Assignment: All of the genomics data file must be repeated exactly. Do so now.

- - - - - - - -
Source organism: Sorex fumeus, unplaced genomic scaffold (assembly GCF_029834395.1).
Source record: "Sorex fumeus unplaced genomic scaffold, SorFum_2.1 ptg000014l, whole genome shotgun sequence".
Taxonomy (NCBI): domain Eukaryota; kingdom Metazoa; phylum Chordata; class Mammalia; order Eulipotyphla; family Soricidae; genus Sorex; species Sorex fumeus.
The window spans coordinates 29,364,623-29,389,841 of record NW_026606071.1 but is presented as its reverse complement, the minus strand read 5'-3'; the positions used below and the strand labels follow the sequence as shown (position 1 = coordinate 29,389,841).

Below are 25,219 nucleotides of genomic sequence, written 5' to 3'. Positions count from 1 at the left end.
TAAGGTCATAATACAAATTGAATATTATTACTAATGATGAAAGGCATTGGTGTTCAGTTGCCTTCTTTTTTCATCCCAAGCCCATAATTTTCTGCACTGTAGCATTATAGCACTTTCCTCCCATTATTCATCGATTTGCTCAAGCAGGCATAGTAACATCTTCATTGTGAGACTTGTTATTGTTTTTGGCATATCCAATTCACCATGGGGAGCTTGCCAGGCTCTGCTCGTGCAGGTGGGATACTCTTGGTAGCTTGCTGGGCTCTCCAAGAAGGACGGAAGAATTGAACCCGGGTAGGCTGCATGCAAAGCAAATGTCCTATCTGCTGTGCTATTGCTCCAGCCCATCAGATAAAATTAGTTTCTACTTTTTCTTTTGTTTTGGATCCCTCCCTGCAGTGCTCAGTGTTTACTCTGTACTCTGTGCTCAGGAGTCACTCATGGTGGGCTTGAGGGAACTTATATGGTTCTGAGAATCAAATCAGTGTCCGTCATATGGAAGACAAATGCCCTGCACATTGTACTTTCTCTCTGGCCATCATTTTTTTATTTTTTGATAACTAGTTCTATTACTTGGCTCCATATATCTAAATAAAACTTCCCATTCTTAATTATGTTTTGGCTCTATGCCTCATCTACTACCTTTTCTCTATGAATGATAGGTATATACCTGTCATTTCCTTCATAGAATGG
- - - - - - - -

Source organism: Sorex fumeus, unplaced genomic scaffold (assembly GCF_029834395.1).
Source record: "Sorex fumeus unplaced genomic scaffold, SorFum_2.1 ptg000014l, whole genome shotgun sequence".
Taxonomy (NCBI): domain Eukaryota; kingdom Metazoa; phylum Chordata; class Mammalia; order Eulipotyphla; family Soricidae; genus Sorex; species Sorex fumeus.
The window spans coordinates 29,364,623-29,389,841 of record NW_026606071.1 but is presented as its reverse complement, the minus strand read 5'-3'; the positions used below and the strand labels follow the sequence as shown (position 1 = coordinate 29,389,841).

Below are 25,219 nucleotides of genomic sequence, written 5' to 3'. Positions count from 1 at the left end.
TAAGGTCATAATACAAATTGAATATTATTACTAATGATGAAAGGCATTGGTGTTCAGTTGCCTTCTTTTTTCATCCCAAGCCCATAATTTTCTGCACTGTAGCATTATAGCACTTTCCTCCCATTATTCATCGATTTGCTCAAGCAGGCATAGTAACATCTTCATTGTGAGACTTGTTATTGTTTTTGGCATATCCAATTCACCATGGGGAGCTTGCCAGGCTCTGCTCGTGCAGGTGGGATACTCTTGGTAGCTTGCTGGGCTCTCCAAGAAGGACGGAAGAATTGAACCCGGGTAGGCTGCATGCAAAGCAAATGTCCTATCTGCTGTGCTATTGCTCCAGCCCATCAGATAAAATTAGTTTCTACTTTTTCTTTTGTTTTGGATCCCTCCCTGCAGTGCTCAGTGTTTACTCTGTACTCTGTGCTCAGGAGTCACTCATGGTGGGCTTGAGGGAACTTATATGGTTCTGAGAATCAAATCAGTGTCCGTCATATGGAAGACAAATGCCCTGCACATTGTACTTTCTCTCTGGCCATCATTTTTTTATTTTTTGATAACTAGTTCTATTACTTGGCTCCATATATCTAAATAAAACTTCCCATTCTTAATTATGTTTTGGCTCTATGCCTCATCTACTACCTTTTCTCTATGAATGATAGGTATATACCTGTCATTTCCTTCATAGAATGG